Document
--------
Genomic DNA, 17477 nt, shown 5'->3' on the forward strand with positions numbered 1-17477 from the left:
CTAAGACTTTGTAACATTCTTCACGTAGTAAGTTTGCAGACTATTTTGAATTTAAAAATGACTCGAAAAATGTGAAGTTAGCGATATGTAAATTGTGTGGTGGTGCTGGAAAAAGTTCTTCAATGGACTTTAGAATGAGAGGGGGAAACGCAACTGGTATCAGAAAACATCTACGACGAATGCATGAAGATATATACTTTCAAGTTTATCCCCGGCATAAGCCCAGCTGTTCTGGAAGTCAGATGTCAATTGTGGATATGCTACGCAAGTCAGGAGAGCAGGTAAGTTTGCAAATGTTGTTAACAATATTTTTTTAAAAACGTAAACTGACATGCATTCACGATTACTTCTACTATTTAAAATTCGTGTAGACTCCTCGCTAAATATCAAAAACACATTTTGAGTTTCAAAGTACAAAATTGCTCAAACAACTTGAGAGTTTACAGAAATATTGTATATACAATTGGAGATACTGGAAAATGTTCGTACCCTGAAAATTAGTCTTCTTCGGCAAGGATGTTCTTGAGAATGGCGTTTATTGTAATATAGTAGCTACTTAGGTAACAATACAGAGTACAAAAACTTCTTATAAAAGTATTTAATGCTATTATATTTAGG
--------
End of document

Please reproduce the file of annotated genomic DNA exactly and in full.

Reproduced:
Genomic DNA, 17477 nt, shown 5'->3' on the forward strand with positions numbered 1-17477 from the left:
CTAAGACTTTGTAACATTCTTCACGTAGTAAGTTTGCAGACTATTTTGAATTTAAAAATGACTCGAAAAATGTGAAGTTAGCGATATGTAAATTGTGTGGTGGTGCTGGAAAAAGTTCTTCAATGGACTTTAGAATGAGAGGGGGAAACGCAACTGGTATCAGAAAACATCTACGACGAATGCATGAAGATATATACTTTCAAGTTTATCCCCGGCATAAGCCCAGCTGTTCTGGAAGTCAGATGTCAATTGTGGATATGCTACGCAAGTCAGGAGAGCAGGTAAGTTTGCAAATGTTGTTAACAATATTTTTTTAAAAACGTAAACTGACATGCATTCACGATTACTTCTACTATTTAAAATTCGTGTAGACTCCTCGCTAAATATCAAAAACACATTTTGAGTTTCAAAGTACAAAATTGCTCAAACAACTTGAGAGTTTACAGAAATATTGTATATACAATTGGAGATACTGGAAAATGTTCGTACCCTGAAAATTAGTCTTCTTCGGCAAGGATGTTCTTGAGAATGGCGTTTATTGTAATATAGTAGCTACTTAGGTAACAATACAGAGTACAAAAACTTCTTATAAAAGTATTTAATGCTATTATATTTAGG